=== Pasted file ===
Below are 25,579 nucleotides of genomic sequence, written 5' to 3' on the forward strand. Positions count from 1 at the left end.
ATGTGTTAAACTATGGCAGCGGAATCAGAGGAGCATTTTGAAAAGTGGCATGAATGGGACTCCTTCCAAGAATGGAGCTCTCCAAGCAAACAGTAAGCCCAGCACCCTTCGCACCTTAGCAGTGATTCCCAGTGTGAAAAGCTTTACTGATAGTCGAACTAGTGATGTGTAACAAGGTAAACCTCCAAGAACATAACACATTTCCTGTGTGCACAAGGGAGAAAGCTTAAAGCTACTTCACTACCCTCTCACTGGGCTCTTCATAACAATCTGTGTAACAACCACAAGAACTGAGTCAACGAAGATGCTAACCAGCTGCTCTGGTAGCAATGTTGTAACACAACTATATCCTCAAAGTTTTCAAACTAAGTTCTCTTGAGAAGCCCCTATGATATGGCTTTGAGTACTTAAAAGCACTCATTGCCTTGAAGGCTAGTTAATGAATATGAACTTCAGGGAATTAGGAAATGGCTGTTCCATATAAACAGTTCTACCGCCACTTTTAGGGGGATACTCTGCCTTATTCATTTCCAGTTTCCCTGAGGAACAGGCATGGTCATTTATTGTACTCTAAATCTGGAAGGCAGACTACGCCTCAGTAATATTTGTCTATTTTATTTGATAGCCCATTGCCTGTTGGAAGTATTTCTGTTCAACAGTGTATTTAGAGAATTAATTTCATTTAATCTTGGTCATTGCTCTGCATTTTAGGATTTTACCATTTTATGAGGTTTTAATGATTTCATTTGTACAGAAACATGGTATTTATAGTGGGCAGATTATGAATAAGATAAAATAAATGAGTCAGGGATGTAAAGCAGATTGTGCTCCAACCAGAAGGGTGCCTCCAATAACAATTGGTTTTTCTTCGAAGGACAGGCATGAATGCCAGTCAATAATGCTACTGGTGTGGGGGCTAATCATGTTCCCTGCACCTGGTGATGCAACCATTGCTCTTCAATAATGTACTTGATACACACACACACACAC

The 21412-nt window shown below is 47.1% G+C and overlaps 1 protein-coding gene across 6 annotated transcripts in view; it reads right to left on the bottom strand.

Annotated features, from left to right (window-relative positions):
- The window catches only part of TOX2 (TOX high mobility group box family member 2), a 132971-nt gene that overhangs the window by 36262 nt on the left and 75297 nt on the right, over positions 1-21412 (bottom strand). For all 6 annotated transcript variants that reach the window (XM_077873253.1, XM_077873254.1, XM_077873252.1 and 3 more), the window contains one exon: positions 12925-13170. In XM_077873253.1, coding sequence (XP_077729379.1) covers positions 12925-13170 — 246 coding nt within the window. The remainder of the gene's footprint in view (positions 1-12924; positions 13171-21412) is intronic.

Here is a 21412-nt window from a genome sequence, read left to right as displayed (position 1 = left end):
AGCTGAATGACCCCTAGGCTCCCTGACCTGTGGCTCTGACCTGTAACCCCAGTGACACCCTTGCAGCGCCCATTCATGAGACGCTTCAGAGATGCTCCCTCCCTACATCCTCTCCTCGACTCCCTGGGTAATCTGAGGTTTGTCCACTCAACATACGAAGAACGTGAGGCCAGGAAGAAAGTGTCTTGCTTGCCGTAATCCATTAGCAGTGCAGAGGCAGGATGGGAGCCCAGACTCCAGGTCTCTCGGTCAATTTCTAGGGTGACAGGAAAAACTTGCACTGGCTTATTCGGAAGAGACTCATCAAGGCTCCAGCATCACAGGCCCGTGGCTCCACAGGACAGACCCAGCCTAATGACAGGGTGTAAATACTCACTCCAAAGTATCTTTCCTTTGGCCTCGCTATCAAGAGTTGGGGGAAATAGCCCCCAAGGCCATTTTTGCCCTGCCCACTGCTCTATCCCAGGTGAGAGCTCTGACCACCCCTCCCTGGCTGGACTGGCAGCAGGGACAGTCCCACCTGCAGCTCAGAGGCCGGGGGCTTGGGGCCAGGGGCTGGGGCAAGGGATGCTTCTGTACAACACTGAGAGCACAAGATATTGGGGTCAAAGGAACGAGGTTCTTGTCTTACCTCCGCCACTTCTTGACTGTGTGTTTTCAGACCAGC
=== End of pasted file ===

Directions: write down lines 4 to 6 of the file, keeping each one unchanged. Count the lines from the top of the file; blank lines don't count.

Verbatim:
Annotated features, from left to right (window-relative positions):
- The window catches only part of TOX2 (TOX high mobility group box family member 2), a 132971-nt gene that overhangs the window by 36262 nt on the left and 75297 nt on the right, over positions 1-21412 (bottom strand). For all 6 annotated transcript variants that reach the window (XM_077873253.1, XM_077873254.1, XM_077873252.1 and 3 more), the window contains one exon: positions 12925-13170. In XM_077873253.1, coding sequence (XP_077729379.1) covers positions 12925-13170 — 246 coding nt within the window. The remainder of the gene's footprint in view (positions 1-12924; positions 13171-21412) is intronic.

Here is a 21412-nt window from a genome sequence, read left to right as displayed (position 1 = left end):